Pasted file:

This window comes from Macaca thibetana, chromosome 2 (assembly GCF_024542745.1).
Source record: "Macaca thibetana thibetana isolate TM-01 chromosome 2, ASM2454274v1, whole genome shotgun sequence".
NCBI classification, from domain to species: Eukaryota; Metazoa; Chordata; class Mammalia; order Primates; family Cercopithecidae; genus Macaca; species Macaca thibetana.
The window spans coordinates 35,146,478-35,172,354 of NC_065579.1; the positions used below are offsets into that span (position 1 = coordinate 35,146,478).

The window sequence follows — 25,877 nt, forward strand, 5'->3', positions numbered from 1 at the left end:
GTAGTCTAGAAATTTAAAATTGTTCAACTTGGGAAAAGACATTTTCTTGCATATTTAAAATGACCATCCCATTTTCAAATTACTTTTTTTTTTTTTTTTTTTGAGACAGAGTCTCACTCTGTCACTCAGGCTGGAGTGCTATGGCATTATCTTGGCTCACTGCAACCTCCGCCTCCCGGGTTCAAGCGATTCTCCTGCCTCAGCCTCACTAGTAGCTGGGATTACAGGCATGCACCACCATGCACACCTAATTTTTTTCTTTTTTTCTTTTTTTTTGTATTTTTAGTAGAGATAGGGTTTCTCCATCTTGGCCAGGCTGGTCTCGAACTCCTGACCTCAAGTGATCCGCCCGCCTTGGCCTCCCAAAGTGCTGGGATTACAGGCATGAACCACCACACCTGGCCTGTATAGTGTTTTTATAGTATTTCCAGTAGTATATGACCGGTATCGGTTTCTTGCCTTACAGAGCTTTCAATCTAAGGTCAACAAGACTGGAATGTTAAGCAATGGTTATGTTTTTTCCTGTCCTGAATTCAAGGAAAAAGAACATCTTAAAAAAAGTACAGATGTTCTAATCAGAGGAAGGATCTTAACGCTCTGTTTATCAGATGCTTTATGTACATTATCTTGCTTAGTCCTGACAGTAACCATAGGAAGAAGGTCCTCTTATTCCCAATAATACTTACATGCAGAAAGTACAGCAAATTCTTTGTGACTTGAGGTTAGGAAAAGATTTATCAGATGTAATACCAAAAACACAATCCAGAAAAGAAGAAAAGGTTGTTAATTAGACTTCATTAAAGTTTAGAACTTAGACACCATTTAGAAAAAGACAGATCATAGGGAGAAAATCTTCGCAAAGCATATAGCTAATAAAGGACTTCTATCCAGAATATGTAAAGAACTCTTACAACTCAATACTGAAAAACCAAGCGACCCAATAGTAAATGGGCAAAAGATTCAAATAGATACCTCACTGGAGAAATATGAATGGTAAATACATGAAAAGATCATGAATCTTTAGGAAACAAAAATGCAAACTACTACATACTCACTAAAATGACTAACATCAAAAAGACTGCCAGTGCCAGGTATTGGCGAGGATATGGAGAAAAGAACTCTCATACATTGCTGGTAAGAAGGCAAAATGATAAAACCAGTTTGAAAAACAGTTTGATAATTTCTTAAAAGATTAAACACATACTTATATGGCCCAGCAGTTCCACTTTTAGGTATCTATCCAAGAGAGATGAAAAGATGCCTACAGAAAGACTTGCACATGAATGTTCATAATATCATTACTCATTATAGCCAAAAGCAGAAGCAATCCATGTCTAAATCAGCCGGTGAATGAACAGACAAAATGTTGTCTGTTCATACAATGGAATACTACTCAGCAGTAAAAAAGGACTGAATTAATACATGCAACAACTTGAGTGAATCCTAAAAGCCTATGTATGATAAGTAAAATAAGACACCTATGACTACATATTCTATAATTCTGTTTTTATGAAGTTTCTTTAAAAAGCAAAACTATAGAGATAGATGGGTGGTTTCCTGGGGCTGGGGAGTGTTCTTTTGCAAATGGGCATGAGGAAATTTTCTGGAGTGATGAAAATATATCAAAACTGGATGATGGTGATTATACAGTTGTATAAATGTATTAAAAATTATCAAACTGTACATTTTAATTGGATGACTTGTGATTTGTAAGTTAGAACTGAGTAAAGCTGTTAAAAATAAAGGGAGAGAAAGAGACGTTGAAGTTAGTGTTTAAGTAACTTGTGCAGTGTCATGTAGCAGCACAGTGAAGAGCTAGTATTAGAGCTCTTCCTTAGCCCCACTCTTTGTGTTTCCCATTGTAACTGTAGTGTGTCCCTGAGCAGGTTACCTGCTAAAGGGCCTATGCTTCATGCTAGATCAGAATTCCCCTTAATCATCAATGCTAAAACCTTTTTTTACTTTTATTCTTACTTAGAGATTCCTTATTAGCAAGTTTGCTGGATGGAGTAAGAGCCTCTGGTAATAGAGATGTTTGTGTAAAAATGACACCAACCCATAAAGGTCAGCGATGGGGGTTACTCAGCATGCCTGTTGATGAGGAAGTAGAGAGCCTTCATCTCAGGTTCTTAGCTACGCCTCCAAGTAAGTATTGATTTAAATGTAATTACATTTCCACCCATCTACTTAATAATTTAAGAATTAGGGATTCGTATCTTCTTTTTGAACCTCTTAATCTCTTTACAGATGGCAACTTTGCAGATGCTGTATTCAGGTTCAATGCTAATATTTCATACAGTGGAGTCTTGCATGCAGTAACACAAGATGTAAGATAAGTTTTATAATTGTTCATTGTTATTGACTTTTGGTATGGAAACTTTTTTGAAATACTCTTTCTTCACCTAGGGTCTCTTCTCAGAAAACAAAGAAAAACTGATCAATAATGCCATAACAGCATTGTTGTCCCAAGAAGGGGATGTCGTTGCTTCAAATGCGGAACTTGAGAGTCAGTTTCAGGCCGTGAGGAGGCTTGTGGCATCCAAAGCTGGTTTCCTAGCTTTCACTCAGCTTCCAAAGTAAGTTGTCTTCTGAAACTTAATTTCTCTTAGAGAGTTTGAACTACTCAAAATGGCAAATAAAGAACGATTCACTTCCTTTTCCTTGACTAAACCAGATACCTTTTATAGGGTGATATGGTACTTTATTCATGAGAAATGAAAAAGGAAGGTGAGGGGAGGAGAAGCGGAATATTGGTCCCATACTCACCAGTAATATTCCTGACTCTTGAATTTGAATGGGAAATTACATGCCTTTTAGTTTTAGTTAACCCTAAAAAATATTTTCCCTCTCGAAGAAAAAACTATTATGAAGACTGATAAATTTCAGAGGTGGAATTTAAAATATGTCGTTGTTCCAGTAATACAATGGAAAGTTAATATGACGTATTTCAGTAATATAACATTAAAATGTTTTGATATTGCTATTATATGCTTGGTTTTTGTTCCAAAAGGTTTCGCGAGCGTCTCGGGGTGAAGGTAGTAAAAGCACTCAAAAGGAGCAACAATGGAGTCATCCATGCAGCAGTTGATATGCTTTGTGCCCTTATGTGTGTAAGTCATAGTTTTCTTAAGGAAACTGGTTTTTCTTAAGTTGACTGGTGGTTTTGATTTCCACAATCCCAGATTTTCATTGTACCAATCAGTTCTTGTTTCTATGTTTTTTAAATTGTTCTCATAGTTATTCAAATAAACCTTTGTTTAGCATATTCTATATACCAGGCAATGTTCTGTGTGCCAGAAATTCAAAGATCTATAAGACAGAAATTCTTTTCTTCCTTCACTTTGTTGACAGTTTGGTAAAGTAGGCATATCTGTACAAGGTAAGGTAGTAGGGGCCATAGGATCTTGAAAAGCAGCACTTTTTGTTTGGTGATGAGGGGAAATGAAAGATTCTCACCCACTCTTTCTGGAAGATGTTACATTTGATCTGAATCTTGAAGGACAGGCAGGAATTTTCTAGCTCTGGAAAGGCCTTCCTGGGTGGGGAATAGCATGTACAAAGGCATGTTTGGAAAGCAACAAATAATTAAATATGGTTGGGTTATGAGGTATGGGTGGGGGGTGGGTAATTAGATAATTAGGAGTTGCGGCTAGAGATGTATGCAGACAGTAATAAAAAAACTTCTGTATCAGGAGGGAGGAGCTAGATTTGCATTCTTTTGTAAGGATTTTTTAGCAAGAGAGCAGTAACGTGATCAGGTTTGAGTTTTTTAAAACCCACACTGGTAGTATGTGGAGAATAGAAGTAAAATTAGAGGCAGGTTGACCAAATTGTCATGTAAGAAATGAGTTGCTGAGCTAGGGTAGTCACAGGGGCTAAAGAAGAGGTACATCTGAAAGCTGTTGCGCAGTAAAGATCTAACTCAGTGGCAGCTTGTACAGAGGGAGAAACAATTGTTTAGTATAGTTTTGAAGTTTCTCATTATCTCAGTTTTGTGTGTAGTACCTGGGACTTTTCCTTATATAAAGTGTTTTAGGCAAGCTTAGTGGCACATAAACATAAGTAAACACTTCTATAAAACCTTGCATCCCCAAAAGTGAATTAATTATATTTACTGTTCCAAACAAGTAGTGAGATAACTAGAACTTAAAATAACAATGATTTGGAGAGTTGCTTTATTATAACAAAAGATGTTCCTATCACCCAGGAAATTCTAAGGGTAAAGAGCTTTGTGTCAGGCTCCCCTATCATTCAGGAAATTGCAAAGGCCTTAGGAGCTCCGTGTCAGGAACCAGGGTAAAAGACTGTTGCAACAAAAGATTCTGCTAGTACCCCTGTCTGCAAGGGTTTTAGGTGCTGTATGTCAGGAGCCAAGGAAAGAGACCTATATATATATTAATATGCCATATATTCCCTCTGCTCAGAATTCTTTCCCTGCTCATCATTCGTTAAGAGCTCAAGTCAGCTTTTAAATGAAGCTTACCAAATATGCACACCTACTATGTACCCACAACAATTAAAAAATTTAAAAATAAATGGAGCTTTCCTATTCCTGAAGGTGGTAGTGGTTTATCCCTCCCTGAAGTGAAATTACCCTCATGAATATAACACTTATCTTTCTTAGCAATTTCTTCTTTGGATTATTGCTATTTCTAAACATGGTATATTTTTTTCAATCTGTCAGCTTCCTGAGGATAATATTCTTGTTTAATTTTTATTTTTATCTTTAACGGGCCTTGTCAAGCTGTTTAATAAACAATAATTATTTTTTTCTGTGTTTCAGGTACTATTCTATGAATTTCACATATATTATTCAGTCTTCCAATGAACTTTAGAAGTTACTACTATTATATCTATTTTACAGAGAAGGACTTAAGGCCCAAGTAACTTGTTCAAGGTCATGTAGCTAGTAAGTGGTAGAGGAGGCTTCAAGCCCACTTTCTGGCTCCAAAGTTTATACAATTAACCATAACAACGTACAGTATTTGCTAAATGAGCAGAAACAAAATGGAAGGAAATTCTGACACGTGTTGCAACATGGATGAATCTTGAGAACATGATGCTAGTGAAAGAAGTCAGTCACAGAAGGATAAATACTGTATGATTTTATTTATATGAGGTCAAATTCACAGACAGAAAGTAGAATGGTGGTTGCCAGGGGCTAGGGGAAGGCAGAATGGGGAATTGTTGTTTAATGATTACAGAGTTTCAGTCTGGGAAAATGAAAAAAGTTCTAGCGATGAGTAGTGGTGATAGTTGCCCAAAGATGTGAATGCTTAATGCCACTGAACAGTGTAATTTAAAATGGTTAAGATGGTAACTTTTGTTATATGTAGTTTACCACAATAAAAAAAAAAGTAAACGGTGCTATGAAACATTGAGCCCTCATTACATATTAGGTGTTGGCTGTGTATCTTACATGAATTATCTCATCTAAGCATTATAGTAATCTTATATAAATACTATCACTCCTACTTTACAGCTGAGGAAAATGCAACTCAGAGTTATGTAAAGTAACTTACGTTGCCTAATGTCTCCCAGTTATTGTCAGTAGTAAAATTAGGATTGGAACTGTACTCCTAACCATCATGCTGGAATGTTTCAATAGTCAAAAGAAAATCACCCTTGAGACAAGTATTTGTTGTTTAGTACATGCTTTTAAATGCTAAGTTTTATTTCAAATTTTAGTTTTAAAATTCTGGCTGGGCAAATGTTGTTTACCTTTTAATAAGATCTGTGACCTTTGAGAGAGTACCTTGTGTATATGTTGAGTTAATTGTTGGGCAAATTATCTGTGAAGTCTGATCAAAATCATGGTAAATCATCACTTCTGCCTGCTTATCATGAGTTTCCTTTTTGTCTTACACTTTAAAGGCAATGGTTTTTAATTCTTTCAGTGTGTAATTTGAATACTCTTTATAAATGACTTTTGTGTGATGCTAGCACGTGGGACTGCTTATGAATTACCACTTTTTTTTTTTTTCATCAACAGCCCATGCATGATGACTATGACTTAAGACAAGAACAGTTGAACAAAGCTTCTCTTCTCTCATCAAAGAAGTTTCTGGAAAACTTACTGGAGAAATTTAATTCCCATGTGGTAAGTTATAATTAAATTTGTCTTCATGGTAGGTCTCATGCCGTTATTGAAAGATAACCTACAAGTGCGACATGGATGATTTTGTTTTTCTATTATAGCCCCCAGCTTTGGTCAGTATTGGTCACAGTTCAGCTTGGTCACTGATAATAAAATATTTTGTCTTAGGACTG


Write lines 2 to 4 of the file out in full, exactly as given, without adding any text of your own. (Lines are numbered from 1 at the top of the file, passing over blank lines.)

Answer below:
Source record: "Macaca thibetana thibetana isolate TM-01 chromosome 2, ASM2454274v1, whole genome shotgun sequence".
NCBI classification, from domain to species: Eukaryota; Metazoa; Chordata; class Mammalia; order Primates; family Cercopithecidae; genus Macaca; species Macaca thibetana.
The window spans coordinates 35,146,478-35,172,354 of NC_065579.1; the positions used below are offsets into that span (position 1 = coordinate 35,146,478).